In the late 20th century, the internet changed the speed at which business was conducted. The financial sector was the most profound recipient of this change, where third-parties typically facilitate transaction requests (such as trading, investment banking, etc.).
Unfortunately, the internet has failed to fully circumvent the logistical issues involved in conducting such transactions. With the advent of blockchain technology, those obstacles may soon be overcome.
Blockchain In Banking
In a report entitled: “Blockchain Technology: Preparing for Change”, Fortune Global 500 firm Accenture recently stated that:
…blockchain technology has rapidly gained traction in the capital markets industry as one of the most exciting technological developments in recent history. In surveying the global financial technology sector, Accenture has identified blockchains as “possibly the biggest opportunity from taking an open approach to innovation”. This technology has the potential to help minimize counterparty risk, reduce settlement times, improve contractual term performance and increase transparency for regulatory reporting.
The Accenture report notes that early adoption and growth of blockchain technology will primarily occur between 2016-2024. And this growth is to be accompanied by a multitude of new business models as well.
As a result, banks are forming partnerships with blockchain-based companies (if not starting their own blockchain). The banking industry now relies on blockchain technology to conduct faster and more efficient global transactions.
So where is the fly-in-the-ointment here? Very simply, it’s the future ability for cryptocurrencies to scale.
Their potential to quickly go mainstream is severely limited by current transaction speeds. If the dollar suddenly crashes, any mass movement towards Bitcoin (or Ethereum) will grind all transactions to a halt.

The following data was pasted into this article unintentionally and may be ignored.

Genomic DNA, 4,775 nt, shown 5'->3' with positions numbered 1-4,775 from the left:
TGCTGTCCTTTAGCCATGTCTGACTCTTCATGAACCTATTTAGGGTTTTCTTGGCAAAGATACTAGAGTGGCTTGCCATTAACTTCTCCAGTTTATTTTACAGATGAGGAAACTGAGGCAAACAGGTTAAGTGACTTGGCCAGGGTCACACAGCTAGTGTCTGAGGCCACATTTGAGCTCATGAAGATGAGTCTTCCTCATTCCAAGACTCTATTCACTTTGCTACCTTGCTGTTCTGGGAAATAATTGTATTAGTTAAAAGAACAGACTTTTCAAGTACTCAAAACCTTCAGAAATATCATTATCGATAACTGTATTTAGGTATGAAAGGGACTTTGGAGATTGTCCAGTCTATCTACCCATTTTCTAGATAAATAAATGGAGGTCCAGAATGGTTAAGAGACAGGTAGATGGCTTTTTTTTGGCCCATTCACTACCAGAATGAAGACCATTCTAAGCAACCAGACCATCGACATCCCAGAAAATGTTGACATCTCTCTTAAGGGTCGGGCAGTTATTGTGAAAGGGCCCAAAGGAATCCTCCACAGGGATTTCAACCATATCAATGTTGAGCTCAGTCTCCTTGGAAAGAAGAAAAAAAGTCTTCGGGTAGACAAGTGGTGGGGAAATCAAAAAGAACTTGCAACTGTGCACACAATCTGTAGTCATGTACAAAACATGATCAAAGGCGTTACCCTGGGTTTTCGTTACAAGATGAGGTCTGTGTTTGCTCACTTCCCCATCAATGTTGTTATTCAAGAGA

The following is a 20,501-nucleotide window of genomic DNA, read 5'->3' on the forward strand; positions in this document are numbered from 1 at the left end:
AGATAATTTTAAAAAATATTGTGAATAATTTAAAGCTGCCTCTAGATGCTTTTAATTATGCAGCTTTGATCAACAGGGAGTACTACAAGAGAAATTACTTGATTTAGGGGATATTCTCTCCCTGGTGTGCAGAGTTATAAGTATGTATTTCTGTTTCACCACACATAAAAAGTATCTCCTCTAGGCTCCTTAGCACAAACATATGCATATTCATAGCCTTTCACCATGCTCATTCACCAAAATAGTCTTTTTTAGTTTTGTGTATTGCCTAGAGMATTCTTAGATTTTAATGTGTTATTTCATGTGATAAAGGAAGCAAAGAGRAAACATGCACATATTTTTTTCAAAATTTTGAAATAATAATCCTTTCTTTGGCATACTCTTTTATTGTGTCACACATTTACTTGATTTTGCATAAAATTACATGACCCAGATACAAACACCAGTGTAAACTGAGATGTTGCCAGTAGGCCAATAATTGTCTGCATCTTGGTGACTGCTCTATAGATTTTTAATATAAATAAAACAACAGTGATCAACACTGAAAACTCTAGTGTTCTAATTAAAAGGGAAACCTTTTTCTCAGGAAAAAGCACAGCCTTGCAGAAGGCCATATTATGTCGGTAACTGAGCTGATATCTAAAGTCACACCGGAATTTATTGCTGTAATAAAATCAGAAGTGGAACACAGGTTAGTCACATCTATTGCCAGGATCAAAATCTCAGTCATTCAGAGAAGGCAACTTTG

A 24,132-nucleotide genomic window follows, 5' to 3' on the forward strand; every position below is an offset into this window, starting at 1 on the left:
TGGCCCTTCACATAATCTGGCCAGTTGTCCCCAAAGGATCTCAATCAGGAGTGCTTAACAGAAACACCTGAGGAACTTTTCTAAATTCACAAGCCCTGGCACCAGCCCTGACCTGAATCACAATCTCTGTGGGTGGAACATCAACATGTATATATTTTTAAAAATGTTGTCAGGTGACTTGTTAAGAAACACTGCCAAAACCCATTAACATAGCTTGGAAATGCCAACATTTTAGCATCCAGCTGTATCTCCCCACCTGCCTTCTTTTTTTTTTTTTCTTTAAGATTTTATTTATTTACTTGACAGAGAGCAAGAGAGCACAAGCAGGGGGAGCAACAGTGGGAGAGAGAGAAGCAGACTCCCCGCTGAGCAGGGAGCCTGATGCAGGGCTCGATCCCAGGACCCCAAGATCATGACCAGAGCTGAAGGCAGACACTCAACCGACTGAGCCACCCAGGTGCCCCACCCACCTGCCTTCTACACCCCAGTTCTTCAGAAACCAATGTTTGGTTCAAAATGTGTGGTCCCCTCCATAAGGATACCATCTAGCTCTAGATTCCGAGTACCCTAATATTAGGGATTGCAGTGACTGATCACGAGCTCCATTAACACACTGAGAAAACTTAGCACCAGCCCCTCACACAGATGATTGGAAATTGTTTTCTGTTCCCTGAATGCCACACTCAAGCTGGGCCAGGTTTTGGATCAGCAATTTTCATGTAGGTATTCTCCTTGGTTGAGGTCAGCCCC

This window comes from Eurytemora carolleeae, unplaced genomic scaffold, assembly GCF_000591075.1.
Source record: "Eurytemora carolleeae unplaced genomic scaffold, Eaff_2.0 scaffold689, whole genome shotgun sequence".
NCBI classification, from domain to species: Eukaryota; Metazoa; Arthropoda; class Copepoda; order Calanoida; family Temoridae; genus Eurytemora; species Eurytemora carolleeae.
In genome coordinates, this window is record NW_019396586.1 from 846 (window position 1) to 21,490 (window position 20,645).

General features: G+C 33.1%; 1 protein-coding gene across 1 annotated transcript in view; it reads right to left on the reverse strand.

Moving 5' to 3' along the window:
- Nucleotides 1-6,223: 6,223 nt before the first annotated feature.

In 2017, bitcoin’s growing popularity lead to lengthy transaction wait times. Traders quickly grew frustrated and angry.
So bitcoin developers produced what they called Segregated Witness (SegWit for short). By freeing up block space, SegWit enables more transactions to be added to the blockchain. As a result, traders witness greater transaction speeds.
An elegant solution at the time, it remains an open question as to whether SegWit can handle a fiat currency crash.
In such a scenario, bitcoin’s ability to remain decentralized would suddenly be at risk.
To begin with, larger blocks sizes would need to be created to cope with popular demand. As a consequence, transaction fees would be far more expensive.
In addition, fewer miners would be willing to operate full nodes (and thus control their own hash power). Absent full-node ownership, the hash rate of large miners would increase. Hence, the move towards greater centralization.
Worse yet, such cryptocurrencies become more vulnerable to 51% attacks (thus allowing the hacker to control a coin and incur double-spending).
While seemingly esoteric, mining dynamics play a very understated role in ensuring bitcoin’s decentralization.
The Ethereum platform continues to have scaling issues as well.
The Cryptokitties app was famously forced to halt trading because of network congestion in late 2017. The immediate solution to that crisis was simply to raise transaction prices.
Perhaps not surprising, given that Ethereum blocks are limited to 15 transactions-per-second (TPS).
And while co-founder Vitalik Buterin has suggested that new scaling solutions are being devised (for up to a million TPS), that has yet to occur. For reference, Visa currently handles about 2000 transactions per second.
A New Solution
When released, the XTRABYTES’ platform is expected to scale far better than either Bitcoin or Ethereum.
The development team is excited to showcase XTRABYTES’ Proof-of-Signature consensus algorithm, as they believe it offers superior transaction speed and security. Details coming soon.